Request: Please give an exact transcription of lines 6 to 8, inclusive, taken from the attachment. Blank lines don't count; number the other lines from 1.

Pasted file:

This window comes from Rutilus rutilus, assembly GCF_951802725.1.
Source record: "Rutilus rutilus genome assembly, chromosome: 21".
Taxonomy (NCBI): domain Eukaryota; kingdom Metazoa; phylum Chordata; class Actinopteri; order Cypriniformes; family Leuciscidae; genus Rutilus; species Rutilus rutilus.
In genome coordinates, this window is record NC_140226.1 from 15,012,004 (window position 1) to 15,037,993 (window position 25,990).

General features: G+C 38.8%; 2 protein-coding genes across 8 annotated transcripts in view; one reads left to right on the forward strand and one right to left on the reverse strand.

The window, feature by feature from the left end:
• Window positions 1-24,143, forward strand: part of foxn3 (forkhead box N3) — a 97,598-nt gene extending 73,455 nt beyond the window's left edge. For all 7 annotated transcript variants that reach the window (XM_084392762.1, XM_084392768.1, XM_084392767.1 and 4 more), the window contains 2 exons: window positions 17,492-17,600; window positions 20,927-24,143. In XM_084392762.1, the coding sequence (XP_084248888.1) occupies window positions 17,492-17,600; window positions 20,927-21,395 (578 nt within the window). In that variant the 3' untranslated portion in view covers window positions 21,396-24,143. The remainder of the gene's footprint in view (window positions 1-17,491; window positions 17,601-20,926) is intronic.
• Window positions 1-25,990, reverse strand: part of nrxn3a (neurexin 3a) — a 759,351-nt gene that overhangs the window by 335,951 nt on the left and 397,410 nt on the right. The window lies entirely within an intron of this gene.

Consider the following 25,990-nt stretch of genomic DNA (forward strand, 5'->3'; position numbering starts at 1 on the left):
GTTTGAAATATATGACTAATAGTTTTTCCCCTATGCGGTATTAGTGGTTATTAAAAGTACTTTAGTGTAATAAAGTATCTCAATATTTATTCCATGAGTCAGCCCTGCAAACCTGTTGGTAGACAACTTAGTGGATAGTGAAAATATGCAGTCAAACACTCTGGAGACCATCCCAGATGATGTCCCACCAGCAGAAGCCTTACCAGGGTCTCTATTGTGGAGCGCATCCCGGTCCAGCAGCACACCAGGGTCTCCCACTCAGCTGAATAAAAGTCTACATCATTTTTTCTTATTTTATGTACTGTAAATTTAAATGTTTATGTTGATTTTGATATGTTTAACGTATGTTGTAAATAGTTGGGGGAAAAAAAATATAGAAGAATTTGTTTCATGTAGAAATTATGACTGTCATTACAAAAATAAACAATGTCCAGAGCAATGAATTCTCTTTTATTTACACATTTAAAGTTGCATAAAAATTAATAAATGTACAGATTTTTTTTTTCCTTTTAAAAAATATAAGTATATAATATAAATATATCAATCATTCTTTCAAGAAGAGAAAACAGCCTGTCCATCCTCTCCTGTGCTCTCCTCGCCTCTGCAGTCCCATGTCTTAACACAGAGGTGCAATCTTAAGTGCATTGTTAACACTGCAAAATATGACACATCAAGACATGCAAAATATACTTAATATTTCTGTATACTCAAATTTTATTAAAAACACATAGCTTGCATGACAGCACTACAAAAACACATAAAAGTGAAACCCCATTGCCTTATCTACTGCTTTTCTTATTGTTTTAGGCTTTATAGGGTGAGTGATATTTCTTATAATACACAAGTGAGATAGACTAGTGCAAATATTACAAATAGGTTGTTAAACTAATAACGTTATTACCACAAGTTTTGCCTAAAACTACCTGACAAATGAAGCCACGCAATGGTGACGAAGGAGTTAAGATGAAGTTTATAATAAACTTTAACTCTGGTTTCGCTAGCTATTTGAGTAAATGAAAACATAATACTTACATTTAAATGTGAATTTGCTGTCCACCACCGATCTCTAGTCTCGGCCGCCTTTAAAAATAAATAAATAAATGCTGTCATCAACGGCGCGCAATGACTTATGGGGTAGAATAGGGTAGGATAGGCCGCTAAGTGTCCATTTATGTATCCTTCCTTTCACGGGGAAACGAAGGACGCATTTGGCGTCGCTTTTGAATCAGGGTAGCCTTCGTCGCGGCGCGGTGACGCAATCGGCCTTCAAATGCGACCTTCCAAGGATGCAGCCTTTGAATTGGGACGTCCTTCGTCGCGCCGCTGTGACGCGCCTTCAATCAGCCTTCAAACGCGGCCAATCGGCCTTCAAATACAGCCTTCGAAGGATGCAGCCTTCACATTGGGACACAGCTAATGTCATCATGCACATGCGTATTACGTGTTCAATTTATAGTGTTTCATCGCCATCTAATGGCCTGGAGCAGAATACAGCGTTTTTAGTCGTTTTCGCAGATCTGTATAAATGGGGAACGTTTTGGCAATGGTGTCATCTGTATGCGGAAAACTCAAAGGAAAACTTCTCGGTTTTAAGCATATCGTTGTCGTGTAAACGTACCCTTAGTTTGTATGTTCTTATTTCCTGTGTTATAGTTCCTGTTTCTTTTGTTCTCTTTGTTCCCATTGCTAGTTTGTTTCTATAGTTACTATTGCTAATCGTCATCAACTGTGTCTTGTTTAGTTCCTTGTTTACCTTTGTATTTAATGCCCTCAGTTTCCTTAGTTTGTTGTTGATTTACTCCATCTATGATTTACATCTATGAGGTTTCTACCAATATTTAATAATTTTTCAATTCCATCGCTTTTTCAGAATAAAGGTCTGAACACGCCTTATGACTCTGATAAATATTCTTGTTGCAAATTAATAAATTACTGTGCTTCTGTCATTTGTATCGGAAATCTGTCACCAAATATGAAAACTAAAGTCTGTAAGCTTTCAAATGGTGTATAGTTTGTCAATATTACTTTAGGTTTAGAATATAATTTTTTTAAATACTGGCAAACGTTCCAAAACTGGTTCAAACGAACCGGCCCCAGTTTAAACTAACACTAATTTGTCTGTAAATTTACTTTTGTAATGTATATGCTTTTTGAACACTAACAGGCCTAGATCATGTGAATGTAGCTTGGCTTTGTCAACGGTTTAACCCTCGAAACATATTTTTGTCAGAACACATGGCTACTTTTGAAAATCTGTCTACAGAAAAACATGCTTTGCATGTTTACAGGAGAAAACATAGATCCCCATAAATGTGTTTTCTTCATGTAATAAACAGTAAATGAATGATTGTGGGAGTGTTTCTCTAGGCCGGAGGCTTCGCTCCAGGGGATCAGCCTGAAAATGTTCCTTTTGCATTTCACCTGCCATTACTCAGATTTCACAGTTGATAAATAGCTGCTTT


The window, feature by feature from the left end:
• Window positions 1-24,143, forward strand: part of foxn3 (forkhead box N3) — a 97,598-nt gene extending 73,455 nt beyond the window's left edge. For all 7 annotated transcript variants that reach the window (XM_084392762.1, XM_084392768.1, XM_084392767.1 and 4 more), the window contains 2 exons: window positions 17,492-17,600; window positions 20,927-24,143. In XM_084392762.1, the coding sequence (XP_084248888.1) occupies window positions 17,492-17,600; window positions 20,927-21,395 (578 nt within the window). In that variant the 3' untranslated portion in view covers window positions 21,396-24,143. The remainder of the gene's footprint in view (window positions 1-17,491; window positions 17,601-20,926) is intronic.
• Window positions 1-25,990, reverse strand: part of nrxn3a (neurexin 3a) — a 759,351-nt gene that overhangs the window by 335,951 nt on the left and 397,410 nt on the right. The window lies entirely within an intron of this gene.